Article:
JDK 9 RFR of 8039474: sun.misc.CharacterDecoder.decodeBuffer should use getBytes(iso8859-1)
xueming.shen at oracle.com
Thu Apr 10 19:17:22 UTC 2014
On 04/10/2014 12:03 PM, Chris Hegarty wrote:
> On 10 Apr 2014, at 19:50, Xueming Shen<xueming.shen at oracle.com> wrote:
>> On 04/10/2014 11:38 AM, Mike Duigou wrote:
>>> On Apr 10 2014, at 11:08 , Chris Hegarty<chris.hegarty at oracle.com> wrote:
>>>>> On 10 Apr 2014, at 18:40, Mike Duigou<mike.duigou at oracle.com> wrote:
>>>>>> On Apr 10 2014, at 03:21 , Chris Hegarty<chris.hegarty at oracle.com> wrote:
>>>>>>> On 10 Apr 2014, at 11:03, Ulf Zibis<Ulf.Zibis at CoSoCo.de> wrote:
>>>>>>> Hi Chris,
>>>>>>> Am 10.04.2014 11:04, schrieb Chris Hegarty:
>>>>>>>> Trivially, you could ( but of not have to ) use java.nio.charset.StandardCharsets.ISO_8859_1 to avoid the cost of String to CharSet lookup.
>>>>>>> In earlier tests Sherman and I have found out, that the cost of initialization of a new charsets object is higher than the lookup of an existing object in the cache.
>>>>>>> And it's even better to use the same String instance for the lookup which was used to cache the charset.
>>>>>> Interesting… thanks for let me know. Presumably, there is an assumption is StandardCharsets is not initialized elsewhere, by another dependency.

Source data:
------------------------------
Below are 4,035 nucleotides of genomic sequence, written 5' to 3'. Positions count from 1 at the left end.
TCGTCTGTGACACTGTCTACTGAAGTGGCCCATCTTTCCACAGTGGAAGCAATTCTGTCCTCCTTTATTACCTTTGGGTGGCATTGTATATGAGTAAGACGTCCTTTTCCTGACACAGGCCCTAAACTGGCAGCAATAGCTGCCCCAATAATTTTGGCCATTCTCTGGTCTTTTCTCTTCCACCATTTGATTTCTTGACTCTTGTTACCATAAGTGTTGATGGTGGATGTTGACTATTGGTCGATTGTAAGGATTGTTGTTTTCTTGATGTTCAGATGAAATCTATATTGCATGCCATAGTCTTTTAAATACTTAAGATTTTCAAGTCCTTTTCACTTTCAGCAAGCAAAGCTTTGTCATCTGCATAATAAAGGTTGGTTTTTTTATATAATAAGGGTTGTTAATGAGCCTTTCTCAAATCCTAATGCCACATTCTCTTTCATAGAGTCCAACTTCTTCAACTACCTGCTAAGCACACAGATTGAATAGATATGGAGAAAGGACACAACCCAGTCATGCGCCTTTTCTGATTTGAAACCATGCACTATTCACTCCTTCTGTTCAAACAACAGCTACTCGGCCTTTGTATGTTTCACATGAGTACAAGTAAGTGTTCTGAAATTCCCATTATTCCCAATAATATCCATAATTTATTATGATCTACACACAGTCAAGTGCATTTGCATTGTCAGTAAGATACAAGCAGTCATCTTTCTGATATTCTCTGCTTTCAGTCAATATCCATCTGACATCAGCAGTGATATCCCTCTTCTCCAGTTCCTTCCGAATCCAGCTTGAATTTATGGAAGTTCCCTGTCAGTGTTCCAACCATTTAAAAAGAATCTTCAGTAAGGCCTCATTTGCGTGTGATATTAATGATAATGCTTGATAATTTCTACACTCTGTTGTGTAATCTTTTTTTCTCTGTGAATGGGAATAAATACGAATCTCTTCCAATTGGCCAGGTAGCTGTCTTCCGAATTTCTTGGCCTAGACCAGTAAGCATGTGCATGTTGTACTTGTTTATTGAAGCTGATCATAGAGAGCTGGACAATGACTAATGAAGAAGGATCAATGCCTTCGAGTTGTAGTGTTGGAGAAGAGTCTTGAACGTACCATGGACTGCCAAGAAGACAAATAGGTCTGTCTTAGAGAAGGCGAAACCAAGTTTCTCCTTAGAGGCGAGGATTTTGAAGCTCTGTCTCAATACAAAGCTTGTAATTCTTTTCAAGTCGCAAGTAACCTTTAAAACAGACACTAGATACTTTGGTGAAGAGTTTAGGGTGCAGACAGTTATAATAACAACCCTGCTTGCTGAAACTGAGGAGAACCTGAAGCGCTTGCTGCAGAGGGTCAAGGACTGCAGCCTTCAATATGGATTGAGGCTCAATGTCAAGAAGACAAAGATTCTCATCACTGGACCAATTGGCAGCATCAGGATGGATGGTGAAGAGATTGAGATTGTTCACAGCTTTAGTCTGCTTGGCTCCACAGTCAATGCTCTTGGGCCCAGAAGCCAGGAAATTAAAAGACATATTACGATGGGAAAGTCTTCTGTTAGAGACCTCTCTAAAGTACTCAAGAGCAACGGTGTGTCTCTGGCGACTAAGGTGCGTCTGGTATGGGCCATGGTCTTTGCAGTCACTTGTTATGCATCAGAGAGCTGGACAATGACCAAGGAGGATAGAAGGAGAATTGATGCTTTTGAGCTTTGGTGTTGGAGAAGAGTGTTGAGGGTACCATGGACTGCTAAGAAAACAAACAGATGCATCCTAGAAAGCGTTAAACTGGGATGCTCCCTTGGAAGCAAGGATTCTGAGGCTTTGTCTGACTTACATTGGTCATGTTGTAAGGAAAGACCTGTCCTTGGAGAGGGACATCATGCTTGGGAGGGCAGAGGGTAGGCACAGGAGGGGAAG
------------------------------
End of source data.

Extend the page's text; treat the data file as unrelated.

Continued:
>>>>> Generally it's safe to assume that StandardCharsets will already be initialized. If it isn't initialized we should consider it an amortized cost.
>>>> I'm which case why would the string version be more performant than the version that already takes the Charset? Doesn't the string version need to do a lookup?
>>> There is a cache in StringCoder that is only used in the byte getBytes(String charsetName) but not in the byte getBytes(Charset charset) case. The rationale in StringCodding::decode(Charset cs, byte ba, int off, int len) may need to be revisited as it is certainly surprising that the string constant charset name usage is faster than the CharSet constant.
>> It's a surprising :-) In theory you can't cache the de/encoder of a charset from
>> external world, as the same charset might return a different de/encoder next
>> time. So it is decided to not cache the de/encoder for a coming charset back
>> then. It might be reasonable to cache those from the StandardCharsets though.
> I would say that it is more than reasonable. ;-) And it is surprising to me too that this usage is not as fast as a constant string.
Charset.equals() does explicitly mention "same canonical name" as below
* Tells whether or not this object is equal to another.
* <p> Two charsets are equal if, and only if, they have the same canonical
* names. A charset is never equal to any other type of object. </p>
* @return <tt>true</tt> if, and only if, this charset is equal to the
* given object
But it is very reasonable :-) to assume someone might pass in a home-made
charset implementation with the same canonical name as the one in our/jdk
charset repository. Then we have another debate on which one should be
used in this case.
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